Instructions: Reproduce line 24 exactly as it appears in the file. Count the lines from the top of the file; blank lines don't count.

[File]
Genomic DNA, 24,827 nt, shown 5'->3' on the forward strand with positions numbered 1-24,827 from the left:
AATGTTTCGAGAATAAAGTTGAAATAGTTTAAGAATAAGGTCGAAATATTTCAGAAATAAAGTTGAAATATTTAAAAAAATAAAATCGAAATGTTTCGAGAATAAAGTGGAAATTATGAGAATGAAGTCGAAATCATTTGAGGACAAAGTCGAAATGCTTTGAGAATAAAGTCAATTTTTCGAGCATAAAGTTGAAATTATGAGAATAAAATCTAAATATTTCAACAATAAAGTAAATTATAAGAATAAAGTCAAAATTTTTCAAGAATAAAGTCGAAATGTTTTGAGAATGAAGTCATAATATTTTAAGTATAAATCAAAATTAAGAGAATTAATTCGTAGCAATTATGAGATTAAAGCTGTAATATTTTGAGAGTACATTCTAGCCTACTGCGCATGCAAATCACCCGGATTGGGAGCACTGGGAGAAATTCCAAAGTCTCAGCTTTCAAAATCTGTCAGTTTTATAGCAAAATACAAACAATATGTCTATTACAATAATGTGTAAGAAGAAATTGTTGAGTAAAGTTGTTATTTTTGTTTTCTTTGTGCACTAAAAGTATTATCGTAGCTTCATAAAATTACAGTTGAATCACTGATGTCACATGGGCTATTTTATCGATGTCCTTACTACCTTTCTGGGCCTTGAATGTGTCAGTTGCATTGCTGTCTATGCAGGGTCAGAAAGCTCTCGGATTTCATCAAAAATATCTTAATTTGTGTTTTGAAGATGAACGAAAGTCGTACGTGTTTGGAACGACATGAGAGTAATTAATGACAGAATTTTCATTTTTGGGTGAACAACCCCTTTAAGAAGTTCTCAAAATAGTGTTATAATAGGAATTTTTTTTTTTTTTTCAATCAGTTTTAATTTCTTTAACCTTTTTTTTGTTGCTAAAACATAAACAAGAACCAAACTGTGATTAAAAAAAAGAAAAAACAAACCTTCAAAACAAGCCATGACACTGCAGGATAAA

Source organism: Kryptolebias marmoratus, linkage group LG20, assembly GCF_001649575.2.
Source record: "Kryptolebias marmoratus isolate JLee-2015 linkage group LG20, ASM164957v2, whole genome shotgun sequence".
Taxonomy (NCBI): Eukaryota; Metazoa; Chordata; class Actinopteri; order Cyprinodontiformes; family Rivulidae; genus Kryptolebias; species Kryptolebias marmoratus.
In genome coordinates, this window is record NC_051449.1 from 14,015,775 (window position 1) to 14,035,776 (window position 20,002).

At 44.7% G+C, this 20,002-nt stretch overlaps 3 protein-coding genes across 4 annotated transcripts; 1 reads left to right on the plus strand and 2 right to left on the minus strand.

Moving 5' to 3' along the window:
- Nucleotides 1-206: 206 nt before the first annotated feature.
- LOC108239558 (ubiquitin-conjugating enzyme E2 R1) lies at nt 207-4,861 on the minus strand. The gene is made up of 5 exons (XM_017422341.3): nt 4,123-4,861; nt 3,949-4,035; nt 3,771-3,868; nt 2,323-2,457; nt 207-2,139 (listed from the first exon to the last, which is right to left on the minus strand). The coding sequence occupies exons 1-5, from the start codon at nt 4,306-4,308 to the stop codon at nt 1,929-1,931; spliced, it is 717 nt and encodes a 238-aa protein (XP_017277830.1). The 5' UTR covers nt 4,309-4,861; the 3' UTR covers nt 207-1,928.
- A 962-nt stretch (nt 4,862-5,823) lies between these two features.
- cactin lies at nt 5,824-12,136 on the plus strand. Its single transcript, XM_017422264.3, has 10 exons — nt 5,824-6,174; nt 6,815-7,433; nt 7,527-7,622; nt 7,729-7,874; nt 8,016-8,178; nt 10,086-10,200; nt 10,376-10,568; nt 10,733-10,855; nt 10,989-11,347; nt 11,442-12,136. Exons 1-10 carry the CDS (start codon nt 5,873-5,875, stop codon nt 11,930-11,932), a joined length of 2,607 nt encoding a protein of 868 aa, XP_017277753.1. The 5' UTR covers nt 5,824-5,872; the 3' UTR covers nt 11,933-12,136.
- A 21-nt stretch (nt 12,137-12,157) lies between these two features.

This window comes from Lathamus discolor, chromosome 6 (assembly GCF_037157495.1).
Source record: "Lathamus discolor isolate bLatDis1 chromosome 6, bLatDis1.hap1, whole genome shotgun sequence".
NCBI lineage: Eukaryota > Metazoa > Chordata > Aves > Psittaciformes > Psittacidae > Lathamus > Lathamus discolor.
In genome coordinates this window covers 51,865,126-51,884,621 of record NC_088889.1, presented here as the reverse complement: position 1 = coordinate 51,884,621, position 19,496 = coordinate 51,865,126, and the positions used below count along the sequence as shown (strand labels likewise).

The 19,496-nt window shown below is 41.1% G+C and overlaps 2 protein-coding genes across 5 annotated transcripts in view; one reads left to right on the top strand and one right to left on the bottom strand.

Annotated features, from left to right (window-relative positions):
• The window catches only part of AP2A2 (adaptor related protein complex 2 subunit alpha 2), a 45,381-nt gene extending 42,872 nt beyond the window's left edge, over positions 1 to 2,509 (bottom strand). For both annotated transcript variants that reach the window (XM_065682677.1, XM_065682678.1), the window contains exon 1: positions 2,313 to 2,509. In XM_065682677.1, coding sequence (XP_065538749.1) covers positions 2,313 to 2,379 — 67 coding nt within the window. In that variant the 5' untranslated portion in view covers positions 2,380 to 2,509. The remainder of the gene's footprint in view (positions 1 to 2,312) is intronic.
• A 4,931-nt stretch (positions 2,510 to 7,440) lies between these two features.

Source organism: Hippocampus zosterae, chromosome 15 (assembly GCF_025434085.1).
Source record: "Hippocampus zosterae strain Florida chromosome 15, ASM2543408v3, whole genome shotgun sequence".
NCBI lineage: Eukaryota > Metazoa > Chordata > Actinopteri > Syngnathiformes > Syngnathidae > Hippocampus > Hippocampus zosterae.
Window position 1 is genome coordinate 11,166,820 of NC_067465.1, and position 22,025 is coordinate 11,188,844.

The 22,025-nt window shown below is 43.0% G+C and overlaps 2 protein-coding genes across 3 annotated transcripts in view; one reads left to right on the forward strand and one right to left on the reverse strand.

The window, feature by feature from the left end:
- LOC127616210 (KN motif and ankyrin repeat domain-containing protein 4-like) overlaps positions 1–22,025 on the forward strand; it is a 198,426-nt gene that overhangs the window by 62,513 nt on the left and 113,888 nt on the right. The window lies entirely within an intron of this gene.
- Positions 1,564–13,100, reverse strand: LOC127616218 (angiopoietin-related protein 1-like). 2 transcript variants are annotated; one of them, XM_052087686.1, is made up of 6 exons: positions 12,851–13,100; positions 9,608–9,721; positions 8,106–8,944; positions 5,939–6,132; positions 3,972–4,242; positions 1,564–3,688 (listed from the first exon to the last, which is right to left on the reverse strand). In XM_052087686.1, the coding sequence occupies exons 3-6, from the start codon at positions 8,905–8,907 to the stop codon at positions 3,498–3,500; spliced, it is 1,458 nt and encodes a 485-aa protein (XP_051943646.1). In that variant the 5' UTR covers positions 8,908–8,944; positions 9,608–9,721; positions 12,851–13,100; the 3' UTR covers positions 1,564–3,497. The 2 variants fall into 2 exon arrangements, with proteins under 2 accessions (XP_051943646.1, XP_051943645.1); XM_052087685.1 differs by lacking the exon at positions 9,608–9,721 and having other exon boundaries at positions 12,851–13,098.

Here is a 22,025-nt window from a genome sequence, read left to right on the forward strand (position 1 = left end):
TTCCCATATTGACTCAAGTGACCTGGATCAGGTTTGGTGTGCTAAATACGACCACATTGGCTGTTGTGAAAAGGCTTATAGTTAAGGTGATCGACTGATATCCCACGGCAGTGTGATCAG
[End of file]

NCBI lineage: Eukaryota > Metazoa > Chordata > Actinopteri > Syngnathiformes > Syngnathidae > Hippocampus > Hippocampus zosterae.